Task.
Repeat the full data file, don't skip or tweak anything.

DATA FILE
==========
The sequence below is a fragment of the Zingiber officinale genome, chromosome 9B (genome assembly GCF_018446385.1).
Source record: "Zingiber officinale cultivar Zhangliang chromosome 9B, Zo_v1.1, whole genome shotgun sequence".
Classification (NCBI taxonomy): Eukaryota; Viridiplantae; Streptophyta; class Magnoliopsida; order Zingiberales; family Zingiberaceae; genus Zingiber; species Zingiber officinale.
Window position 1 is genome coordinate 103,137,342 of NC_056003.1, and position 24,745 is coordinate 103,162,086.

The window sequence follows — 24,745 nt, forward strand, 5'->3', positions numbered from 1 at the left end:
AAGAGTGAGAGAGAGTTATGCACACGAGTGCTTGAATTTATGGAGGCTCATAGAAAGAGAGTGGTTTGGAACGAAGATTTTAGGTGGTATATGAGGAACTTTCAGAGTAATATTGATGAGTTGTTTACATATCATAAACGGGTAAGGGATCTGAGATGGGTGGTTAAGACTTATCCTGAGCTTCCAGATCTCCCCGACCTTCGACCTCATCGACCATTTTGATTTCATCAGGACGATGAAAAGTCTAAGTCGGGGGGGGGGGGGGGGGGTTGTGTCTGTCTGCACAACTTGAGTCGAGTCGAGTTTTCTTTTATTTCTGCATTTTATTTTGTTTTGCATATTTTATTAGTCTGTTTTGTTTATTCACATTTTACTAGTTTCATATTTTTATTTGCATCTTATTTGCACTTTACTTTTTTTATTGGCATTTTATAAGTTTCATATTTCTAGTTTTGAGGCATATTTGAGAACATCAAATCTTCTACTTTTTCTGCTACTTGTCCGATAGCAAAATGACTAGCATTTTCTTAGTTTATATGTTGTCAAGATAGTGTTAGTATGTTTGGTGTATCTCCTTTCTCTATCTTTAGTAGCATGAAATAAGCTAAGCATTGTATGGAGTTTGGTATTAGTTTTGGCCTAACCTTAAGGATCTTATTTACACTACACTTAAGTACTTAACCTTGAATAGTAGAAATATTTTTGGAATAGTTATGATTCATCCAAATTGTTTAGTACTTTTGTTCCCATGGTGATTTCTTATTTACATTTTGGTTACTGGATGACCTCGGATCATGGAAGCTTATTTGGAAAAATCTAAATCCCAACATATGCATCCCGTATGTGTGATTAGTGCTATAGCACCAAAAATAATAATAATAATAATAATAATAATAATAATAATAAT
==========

The sequence below is a fragment of the Zingiber officinale genome, chromosome 9B (genome assembly GCF_018446385.1).
Source record: "Zingiber officinale cultivar Zhangliang chromosome 9B, Zo_v1.1, whole genome shotgun sequence".
Classification (NCBI taxonomy): Eukaryota; Viridiplantae; Streptophyta; class Magnoliopsida; order Zingiberales; family Zingiberaceae; genus Zingiber; species Zingiber officinale.
Window position 1 is genome coordinate 103,137,342 of NC_056003.1, and position 24,745 is coordinate 103,162,086.

The window sequence follows — 24,745 nt, forward strand, 5'->3', positions numbered from 1 at the left end:
AAGAGTGAGAGAGAGTTATGCACACGAGTGCTTGAATTTATGGAGGCTCATAGAAAGAGAGTGGTTTGGAACGAAGATTTTAGGTGGTATATGAGGAACTTTCAGAGTAATATTGATGAGTTGTTTACATATCATAAACGGGTAAGGGATCTGAGATGGGTGGTTAAGACTTATCCTGAGCTTCCAGATCTCCCCGACCTTCGACCTCATCGACCATTTTGATTTCATCAGGACGATGAAAAGTCTAAGTCGGGGGGGGGGGGGGGGGGTTGTGTCTGTCTGCACAACTTGAGTCGAGTCGAGTTTTCTTTTATTTCTGCATTTTATTTTGTTTTGCATATTTTATTAGTCTGTTTTGTTTATTCACATTTTACTAGTTTCATATTTTTATTTGCATCTTATTTGCACTTTACTTTTTTTATTGGCATTTTATAAGTTTCATATTTCTAGTTTTGAGGCATATTTGAGAACATCAAATCTTCTACTTTTTCTGCTACTTGTCCGATAGCAAAATGACTAGCATTTTCTTAGTTTATATGTTGTCAAGATAGTGTTAGTATGTTTGGTGTATCTCCTTTCTCTATCTTTAGTAGCATGAAATAAGCTAAGCATTGTATGGAGTTTGGTATTAGTTTTGGCCTAACCTTAAGGATCTTATTTACACTACACTTAAGTACTTAACCTTGAATAGTAGAAATATTTTTGGAATAGTTATGATTCATCCAAATTGTTTAGTACTTTTGTTCCCATGGTGATTTCTTATTTACATTTTGGTTACTGGATGACCTCGGATCATGGAAGCTTATTTGGAAAAATCTAAATCCCAACATATGCATCCCGTATGTGTGATTAGTGCTATAGCACCAAAAATAATAATAATAATAATAATAATAATAATAATAATAAT